Main thoroughfares such as Avenida Santa Fe, Avenida Cordoba and certain parts of Rivadavia can be comfortably walked at all hours of the day; in these areas is not strange to see florists selling flowers, open kiosks and people walking their dogs at 4am in the morning. You will blend in innocuously in northern and eastern upper-middle-class suburbs such as Belgrano, Recoleta and Palermo. These are among the most popular suburbs for the throbbing Buenos Aires nightlife, and there are barely any areas vacant of life. Typical security measures should always be taken, but these suburbs are fine.
As a general rule, the southern suburbs such as La Boca, Barracas and Pompeya are not totally secure at night, and Constitucion at night is a no-go. The reason could pertain to the fact that just beyond these mostly residential suburbs and into the southern suburbs, the unemployment level of the population is double that of the rest of the capital, an immense difference. Demographically speaking, the people in this zone are less wealthy, so at night the rubbish-sorting cartoneros (People and Culture chapter) set out to disperse around the rest of the city. These are poor people who choose a difficult but honest way to earn a living. Unfortunately many others who come from the area resort to what could be regarded as subsistence crime and drugs to gain money- or to escape from the socioeconomic position they are in. Since this zone is more residential, it is also very pleasant and tranquil during the day. San Telmo is very popular with tourists, and Calle Defensa and Plaza Dorrego are filled with people and police almost 24 hours a day, seven days a week. Take care walking around Avenida Colon at night.
Further on lie the expansive suburbs of Villa Lugano, Villa Soldati and Mataderos. Apart from several important thoroughfares in the zone, such as Avenida Eva Peron, the area comprises mostly of shanty towns and numerous mono-block zones for people relocated from the urbanized shanty towns. Consequently, it is not advised to visit this area, and there is not much interest here either, perhaps except for the surrealistic semi-abandoned parks around Parque de la Ciudad (City Park) in Villa Lugano. The majority of the people are hard-working immigrants from the province and beyond until Peru, but apart from the drugs that are rife in all shanty towns of Latin America, the increasing use of the cocaine residue ¨pasta base¨ has become in fashion in these suburbs because of its cheapness and availability, and it leads many people to serious crime because of their desperation and the state of mind it puts them in.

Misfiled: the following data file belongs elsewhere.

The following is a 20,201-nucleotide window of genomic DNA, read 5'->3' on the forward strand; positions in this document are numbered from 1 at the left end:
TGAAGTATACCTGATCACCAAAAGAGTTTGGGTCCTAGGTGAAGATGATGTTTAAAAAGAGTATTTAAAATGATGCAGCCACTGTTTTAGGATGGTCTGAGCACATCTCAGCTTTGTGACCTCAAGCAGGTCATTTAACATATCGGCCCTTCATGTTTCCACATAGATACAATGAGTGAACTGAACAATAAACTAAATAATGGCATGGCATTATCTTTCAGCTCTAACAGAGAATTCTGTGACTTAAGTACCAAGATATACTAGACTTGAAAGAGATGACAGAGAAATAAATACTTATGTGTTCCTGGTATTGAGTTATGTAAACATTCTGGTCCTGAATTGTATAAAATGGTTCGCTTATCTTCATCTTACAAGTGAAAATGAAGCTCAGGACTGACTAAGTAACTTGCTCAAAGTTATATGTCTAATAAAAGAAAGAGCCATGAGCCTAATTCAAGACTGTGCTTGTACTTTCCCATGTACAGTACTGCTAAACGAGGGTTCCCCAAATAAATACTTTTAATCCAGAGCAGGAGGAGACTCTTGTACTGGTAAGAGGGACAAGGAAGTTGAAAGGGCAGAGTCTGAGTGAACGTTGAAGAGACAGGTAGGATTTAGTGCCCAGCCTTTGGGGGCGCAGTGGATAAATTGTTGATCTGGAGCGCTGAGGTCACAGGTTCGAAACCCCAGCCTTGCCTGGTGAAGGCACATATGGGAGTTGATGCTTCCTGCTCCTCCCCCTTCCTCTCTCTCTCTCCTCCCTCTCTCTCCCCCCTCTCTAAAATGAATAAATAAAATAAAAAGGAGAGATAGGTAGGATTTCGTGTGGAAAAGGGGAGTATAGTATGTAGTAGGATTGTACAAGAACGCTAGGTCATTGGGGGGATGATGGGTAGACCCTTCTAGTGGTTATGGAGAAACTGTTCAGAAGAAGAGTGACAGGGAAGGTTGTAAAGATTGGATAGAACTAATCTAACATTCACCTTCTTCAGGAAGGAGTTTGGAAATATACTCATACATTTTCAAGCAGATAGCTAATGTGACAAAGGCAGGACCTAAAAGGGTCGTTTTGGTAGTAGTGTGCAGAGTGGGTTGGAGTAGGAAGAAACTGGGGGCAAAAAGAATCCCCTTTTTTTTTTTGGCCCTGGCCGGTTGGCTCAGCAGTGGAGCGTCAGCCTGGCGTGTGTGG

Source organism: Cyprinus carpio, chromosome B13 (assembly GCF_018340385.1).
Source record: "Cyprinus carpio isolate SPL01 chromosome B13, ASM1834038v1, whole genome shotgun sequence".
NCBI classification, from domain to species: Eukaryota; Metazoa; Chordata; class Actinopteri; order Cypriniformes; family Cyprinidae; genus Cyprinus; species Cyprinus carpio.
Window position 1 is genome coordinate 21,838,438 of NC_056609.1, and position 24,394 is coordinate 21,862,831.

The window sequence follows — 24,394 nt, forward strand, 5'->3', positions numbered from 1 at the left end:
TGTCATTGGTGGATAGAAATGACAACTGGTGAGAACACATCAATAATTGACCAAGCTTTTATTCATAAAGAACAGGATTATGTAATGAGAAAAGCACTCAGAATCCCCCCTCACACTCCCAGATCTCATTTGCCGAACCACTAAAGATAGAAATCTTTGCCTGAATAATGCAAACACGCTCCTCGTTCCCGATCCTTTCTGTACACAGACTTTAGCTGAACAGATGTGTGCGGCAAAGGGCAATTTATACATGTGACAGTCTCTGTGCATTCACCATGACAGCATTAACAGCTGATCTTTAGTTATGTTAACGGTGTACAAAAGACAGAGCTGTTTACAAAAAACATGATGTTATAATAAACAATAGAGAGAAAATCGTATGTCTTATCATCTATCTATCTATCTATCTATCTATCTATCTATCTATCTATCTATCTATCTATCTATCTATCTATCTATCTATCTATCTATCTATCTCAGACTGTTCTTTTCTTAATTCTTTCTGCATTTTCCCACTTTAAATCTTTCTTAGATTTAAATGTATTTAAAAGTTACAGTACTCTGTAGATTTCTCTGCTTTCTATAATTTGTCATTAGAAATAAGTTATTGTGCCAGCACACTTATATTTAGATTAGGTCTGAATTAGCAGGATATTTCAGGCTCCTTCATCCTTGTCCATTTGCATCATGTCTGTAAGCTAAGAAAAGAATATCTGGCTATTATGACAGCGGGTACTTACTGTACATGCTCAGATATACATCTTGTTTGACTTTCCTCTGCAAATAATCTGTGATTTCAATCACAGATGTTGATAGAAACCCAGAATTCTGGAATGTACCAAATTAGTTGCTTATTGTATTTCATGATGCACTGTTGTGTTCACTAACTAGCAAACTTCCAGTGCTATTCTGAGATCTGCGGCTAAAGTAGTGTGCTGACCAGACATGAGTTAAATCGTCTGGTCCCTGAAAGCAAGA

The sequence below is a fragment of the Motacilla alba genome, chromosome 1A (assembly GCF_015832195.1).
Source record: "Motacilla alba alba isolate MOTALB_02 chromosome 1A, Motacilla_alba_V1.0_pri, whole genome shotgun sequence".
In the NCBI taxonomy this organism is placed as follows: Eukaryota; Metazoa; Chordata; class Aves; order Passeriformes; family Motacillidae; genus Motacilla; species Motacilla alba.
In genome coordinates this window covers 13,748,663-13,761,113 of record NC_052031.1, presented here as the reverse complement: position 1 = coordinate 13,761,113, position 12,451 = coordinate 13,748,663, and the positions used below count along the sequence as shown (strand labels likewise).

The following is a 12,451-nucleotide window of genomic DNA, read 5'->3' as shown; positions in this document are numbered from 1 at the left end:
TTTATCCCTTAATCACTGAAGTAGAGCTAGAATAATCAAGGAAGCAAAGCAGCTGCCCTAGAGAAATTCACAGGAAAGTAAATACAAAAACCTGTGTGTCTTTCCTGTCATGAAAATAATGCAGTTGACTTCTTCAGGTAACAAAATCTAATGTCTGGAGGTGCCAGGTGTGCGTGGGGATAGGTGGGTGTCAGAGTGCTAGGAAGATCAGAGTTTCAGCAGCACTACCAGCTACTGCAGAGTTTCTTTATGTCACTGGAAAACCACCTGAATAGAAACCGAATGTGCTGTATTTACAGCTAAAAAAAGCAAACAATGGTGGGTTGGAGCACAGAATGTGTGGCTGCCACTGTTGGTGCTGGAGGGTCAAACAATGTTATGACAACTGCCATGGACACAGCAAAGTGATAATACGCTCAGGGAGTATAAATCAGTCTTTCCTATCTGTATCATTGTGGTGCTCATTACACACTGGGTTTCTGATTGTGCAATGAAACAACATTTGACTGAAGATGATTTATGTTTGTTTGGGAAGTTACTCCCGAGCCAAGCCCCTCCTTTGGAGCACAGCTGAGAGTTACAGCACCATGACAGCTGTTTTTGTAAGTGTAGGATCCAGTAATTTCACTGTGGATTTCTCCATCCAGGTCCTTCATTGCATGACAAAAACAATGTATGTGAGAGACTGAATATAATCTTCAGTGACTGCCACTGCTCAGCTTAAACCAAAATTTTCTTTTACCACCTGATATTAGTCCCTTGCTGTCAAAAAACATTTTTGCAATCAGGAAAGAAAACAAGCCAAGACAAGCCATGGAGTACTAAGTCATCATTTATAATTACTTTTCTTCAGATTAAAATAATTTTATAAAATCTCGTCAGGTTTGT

Retiro is in a way probably the most affecting suburb because of its contrast and popularity. Retiro contains the main bus and train station of Buenos Aires and also the most expensive rent costs in the city. However, be careful in Retiro, and do not hang around at night- one of the most controversial, biggest and insecure slum towns of the city is located just behind the station, and there are always people lingering around there observing who walks by. And from the top floor of the luxury glistening towers of Alem Plaza and the five star Sheraton Hotel opposite the station are great views of the city- and the slum. A simple tip: if you are approached aggressively by several young people anywhere in the city at any time asking for ¨una moneda¨, it almost always means they do not have the intention just to wait for a coin. If you are vigilant, it is not too difficult to recognize a group of miskempt teens watching each person who walks by. This is especially common around the station of Retiro. Try your best to avoid them. Not only tourists, but also locals, are affected by the petty crimes such as muggings and theft that arise from such circumstances with these people.
Most other zones of Buenos Aires are tranquil and more residential, with the exception of Once in Almagro. It is an interesting, colourful place to look around in, and is also interestingly cheap and multicultural, but it is also a popular place for pick-pockets and should be avoided at night.
Overall, Buenos Aires is not a dangerous city. There is no doubt that locals in Buenos Aires tend to exaggerate the level of insecurity in the city- do not let yourself be instilled with fear! There is no need to be paranoid in Buenos Aires. You are safe in almost all well-known suburbs. If you are aware of your surroundings and the people around you, and walk as though you are sure of where you are going and where your destination is, you should not have any trouble. Personally I can say that after a lot of time living in Buenos Aires, the only few unfavourable situations I have been in have occurred when I could have avoided them by trusting my instinct.
–Travis Williams